Here are two facts and a question.
Now, the question: Do you think health coverage went up or down in the years leading up to the current pandemic?
Based on those facts, you would probably say “up.” You would be wrong. According to Census Bureau data, coverage has declined to the point where nearly 1 in 10 people in the United States — 9.2 percent, or more than 29 million people — lacked health insurance last year (see Figure 1). More Americans were uninsured in 2019 than in 2018, the third year in a row both the number and share who are uninsured have increased. That’s a sharp reversal from 2016’s historic low uninsured rate of 8.6 percent, according to analysis by our colleagues Aviva Aron-Dine and Matt Broaddus at the Center on Budget and Policy Priorities.
How could those two facts — the ACA remains in place and the job market tightened significantly over the past few years — square with the reality of declining coverage? It’s neither a mystery nor an accident: Despite the ACA’s historic expansion of health coverage to millions of Americans, the Trump administration has taken steps limiting access to comprehensive health coverage.
The pandemic has underscored the recklessness of this sabotage. Because of the administration’s attacks on health coverage, the United States entered the pandemic with 2.3 million more uninsured people than in 2016, including 700,000 more uninsured children.
The administration’s attack has been relentless and multifaceted. It has encouraged states to restrict Medicaid coverage, including taking coverage away from people who don’t meet harsh work requirements or pay premiums or who miss paperwork deadlines. The administration has also sown fear among families with immigrants that enrolling in Medicaid or Marketplace health coverage could prevent them or their family members from remaining legally in the United States.
That’s apart from the Trump administration’s attempts to repeal the ACA as a whole. The latest attempt — a lawsuit in which the administration and 18 Republican attorneys general are asking the Supreme Court to strike down the entire law — may still succeed, particularly given the death of Supreme Court Justice Ruth Bader Ginsburg. If the ACA is struck down, some 20 million people would lose their health coverage, and millions more with preexisting conditions could be charged more or denied coverage altogether.
What’s especially perverse is that even as the administration continues attacking Medicaid, more and more research documents that program’s positive impacts. The ACA’s expansion of Medicaid to low-income adults saved the lives of more than 19,000 adults between the ages of 55 and 64 between 2014 and 2017, research has shown — while the states that rejected expansion have seen more than 15,000 older adults die prematurely. Medicaid coverage also improves families’ financial security, reduces the likelihood that people will skip needed medical care or medications due to cost and increases the share of people reporting excellent health.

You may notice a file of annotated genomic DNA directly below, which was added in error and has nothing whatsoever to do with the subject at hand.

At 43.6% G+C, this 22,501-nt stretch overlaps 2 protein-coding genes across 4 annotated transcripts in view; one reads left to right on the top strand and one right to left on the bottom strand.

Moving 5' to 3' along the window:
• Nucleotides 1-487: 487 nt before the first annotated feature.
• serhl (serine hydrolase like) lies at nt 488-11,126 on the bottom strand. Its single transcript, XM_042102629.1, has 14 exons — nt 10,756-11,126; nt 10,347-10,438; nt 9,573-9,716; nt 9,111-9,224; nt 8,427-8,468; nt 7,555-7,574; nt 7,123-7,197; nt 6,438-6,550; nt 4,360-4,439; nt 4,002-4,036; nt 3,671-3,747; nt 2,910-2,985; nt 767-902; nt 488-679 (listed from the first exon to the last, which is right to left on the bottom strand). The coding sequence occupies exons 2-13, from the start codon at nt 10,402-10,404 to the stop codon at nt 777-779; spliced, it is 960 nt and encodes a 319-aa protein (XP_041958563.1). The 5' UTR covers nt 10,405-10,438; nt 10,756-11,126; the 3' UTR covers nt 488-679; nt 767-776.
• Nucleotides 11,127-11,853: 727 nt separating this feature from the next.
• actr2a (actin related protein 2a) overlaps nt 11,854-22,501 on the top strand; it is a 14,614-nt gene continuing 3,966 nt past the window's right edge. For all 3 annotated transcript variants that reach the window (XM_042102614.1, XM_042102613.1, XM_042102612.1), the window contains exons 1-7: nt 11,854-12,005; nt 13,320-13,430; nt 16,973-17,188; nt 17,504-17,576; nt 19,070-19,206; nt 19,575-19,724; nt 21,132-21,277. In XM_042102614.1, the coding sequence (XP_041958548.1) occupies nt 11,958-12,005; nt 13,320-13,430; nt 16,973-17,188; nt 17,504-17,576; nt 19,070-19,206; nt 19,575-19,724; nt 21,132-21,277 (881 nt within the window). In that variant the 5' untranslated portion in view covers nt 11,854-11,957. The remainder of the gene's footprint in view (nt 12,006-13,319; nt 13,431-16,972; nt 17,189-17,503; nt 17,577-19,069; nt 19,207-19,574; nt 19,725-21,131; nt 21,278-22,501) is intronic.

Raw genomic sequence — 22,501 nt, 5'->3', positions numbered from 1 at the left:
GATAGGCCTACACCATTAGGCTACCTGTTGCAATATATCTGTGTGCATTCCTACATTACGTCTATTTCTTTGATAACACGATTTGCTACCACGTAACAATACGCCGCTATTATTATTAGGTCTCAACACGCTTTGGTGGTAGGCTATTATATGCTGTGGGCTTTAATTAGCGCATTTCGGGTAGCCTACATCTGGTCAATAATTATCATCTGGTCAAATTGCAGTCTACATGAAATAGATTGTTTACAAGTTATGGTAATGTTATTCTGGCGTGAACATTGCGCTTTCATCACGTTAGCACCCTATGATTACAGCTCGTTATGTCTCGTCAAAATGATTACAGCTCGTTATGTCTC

Medicaid’s role has only grown due to the pandemic and economic crisis. States are leaning on Medicaid as the backbone of their public health infrastructure, expanding home- and community-based benefits and improving access to testing and treatment. As unemployment remains elevated, people who have lost job-based coverage are relying on Medicaid for access to care.
Americans recognize Medicaid’s importance. Across party lines, voters have a far more favorable view of Medicaid than they do of their representatives in Congress. This summer, voters in the traditionally red states of Oklahoma and Missouri approved ballot initiatives to expand Medicaid to hundreds of thousands of low-income adults.
States and the federal government must act quickly to reverse the destructive trend of climbing uninsurance rates. States should continue to strengthen and expand coverage through Medicaid, rejecting the Trump administration’s path of greater restrictions. Congress should support states’ covid-19 response by further increasing the federal share of Medicaid funding (the program is jointly financed by states and the federal government). This would provide not only essential coverage but also economic stimulus to states, which could then spend freed-up health-care dollars on other needs.
The ACA isn’t perfect, but it triggered a decline in uninsured rates that is one of the most important policy successes in decades. It delivered a level of security to millions of families who formerly lived in fear of being bankrupted by an unforeseen illness. It also made them healthier by enabling them to get preventive care and family health services.
By intentionally working to reverse that trend, the Trump administration has added to the financial insecurity and ill-health of millions of Americans — just in time for the worst pandemic in a century.